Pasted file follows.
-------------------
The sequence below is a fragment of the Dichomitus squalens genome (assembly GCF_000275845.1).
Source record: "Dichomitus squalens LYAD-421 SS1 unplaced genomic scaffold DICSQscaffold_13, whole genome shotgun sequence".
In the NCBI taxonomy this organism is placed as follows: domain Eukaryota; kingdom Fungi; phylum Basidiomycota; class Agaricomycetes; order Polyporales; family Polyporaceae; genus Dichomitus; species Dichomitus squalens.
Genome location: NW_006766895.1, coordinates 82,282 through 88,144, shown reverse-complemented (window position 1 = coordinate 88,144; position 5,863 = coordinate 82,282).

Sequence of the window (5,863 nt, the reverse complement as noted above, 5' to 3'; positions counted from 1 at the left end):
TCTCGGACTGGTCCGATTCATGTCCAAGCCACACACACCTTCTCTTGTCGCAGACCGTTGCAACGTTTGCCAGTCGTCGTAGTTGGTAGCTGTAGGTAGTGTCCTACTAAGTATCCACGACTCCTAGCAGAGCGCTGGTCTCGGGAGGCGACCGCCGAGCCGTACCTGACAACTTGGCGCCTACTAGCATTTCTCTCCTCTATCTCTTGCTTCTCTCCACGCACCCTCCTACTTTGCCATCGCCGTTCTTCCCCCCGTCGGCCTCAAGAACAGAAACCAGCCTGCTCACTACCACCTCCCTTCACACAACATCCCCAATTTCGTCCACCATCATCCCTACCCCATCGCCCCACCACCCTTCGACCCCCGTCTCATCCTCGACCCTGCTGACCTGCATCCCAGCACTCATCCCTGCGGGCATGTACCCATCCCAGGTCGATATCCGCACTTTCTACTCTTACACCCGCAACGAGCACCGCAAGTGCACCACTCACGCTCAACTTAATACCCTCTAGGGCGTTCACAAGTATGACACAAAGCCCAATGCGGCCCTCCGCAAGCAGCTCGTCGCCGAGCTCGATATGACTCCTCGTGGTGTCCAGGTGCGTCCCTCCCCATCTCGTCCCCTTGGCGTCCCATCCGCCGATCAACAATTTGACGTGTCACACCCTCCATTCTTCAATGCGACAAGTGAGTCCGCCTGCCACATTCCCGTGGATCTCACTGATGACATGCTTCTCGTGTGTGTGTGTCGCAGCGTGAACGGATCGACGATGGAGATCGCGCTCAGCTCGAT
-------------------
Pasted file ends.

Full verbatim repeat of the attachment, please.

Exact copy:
The sequence below is a fragment of the Dichomitus squalens genome (assembly GCF_000275845.1).
Source record: "Dichomitus squalens LYAD-421 SS1 unplaced genomic scaffold DICSQscaffold_13, whole genome shotgun sequence".
In the NCBI taxonomy this organism is placed as follows: domain Eukaryota; kingdom Fungi; phylum Basidiomycota; class Agaricomycetes; order Polyporales; family Polyporaceae; genus Dichomitus; species Dichomitus squalens.
Genome location: NW_006766895.1, coordinates 82,282 through 88,144, shown reverse-complemented (window position 1 = coordinate 88,144; position 5,863 = coordinate 82,282).

Sequence of the window (5,863 nt, the reverse complement as noted above, 5' to 3'; positions counted from 1 at the left end):
TCTCGGACTGGTCCGATTCATGTCCAAGCCACACACACCTTCTCTTGTCGCAGACCGTTGCAACGTTTGCCAGTCGTCGTAGTTGGTAGCTGTAGGTAGTGTCCTACTAAGTATCCACGACTCCTAGCAGAGCGCTGGTCTCGGGAGGCGACCGCCGAGCCGTACCTGACAACTTGGCGCCTACTAGCATTTCTCTCCTCTATCTCTTGCTTCTCTCCACGCACCCTCCTACTTTGCCATCGCCGTTCTTCCCCCCGTCGGCCTCAAGAACAGAAACCAGCCTGCTCACTACCACCTCCCTTCACACAACATCCCCAATTTCGTCCACCATCATCCCTACCCCATCGCCCCACCACCCTTCGACCCCCGTCTCATCCTCGACCCTGCTGACCTGCATCCCAGCACTCATCCCTGCGGGCATGTACCCATCCCAGGTCGATATCCGCACTTTCTACTCTTACACCCGCAACGAGCACCGCAAGTGCACCACTCACGCTCAACTTAATACCCTCTAGGGCGTTCACAAGTATGACACAAAGCCCAATGCGGCCCTCCGCAAGCAGCTCGTCGCCGAGCTCGATATGACTCCTCGTGGTGTCCAGGTGCGTCCCTCCCCATCTCGTCCCCTTGGCGTCCCATCCGCCGATCAACAATTTGACGTGTCACACCCTCCATTCTTCAATGCGACAAGTGAGTCCGCCTGCCACATTCCCGTGGATCTCACTGATGACATGCTTCTCGTGTGTGTGTGTCGCAGCGTGAACGGATCGACGATGGAGATCGCGCTCAGCTCGAT